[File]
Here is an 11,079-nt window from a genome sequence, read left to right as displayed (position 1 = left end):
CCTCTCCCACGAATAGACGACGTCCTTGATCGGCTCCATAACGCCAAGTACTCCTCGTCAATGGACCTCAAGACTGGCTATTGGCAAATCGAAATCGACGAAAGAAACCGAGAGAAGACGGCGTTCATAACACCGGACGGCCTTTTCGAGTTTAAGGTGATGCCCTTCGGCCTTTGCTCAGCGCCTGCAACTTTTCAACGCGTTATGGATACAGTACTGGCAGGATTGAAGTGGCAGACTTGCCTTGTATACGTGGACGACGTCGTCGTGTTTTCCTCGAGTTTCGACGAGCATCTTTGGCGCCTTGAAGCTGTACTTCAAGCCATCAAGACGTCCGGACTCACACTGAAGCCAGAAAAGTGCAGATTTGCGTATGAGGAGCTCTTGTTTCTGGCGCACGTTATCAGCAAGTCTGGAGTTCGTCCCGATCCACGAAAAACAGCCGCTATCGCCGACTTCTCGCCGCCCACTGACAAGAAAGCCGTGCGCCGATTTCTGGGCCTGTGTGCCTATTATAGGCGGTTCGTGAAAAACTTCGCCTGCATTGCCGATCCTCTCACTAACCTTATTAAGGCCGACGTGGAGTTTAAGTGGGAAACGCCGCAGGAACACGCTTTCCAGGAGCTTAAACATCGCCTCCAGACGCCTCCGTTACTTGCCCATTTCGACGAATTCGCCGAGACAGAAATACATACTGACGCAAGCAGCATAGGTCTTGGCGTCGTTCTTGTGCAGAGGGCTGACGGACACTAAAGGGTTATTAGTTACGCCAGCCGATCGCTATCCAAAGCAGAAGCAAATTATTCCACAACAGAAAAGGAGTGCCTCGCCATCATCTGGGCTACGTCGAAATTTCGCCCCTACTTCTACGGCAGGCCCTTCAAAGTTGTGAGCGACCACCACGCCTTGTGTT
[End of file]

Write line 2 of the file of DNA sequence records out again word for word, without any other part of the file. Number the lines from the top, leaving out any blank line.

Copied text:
CCTCTCCCACGAATAGACGACGTCCTTGATCGGCTCCATAACGCCAAGTACTCCTCGTCAATGGACCTCAAGACTGGCTATTGGCAAATCGAAATCGACGAAAGAAACCGAGAGAAGACGGCGTTCATAACACCGGACGGCCTTTTCGAGTTTAAGGTGATGCCCTTCGGCCTTTGCTCAGCGCCTGCAACTTTTCAACGCGTTATGGATACAGTACTGGCAGGATTGAAGTGGCAGACTTGCCTTGTATACGTGGACGACGTCGTCGTGTTTTCCTCGAGTTTCGACGAGCATCTTTGGCGCCTTGAAGCTGTACTTCAAGCCATCAAGACGTCCGGACTCACACTGAAGCCAGAAAAGTGCAGATTTGCGTATGAGGAGCTCTTGTTTCTGGCGCACGTTATCAGCAAGTCTGGAGTTCGTCCCGATCCACGAAAAACAGCCGCTATCGCCGACTTCTCGCCGCCCACTGACAAGAAAGCCGTGCGCCGATTTCTGGGCCTGTGTGCCTATTATAGGCGGTTCGTGAAAAACTTCGCCTGCATTGCCGATCCTCTCACTAACCTTATTAAGGCCGACGTGGAGTTTAAGTGGGAAACGCCGCAGGAACACGCTTTCCAGGAGCTTAAACATCGCCTCCAGACGCCTCCGTTACTTGCCCATTTCGACGAATTCGCCGAGACAGAAATACATACTGACGCAAGCAGCATAGGTCTTGGCGTCGTTCTTGTGCAGAGGGCTGACGGACACTAAAGGGTTATTAGTTACGCCAGCCGATCGCTATCCAAAGCAGAAGCAAATTATTCCACAACAGAAAAGGAGTGCCTCGCCATCATCTGGGCTACGTCGAAATTTCGCCCCTACTTCTACGGCAGGCCCTTCAAAGTTGTGAGCGACCACCACGCCTTGTGTT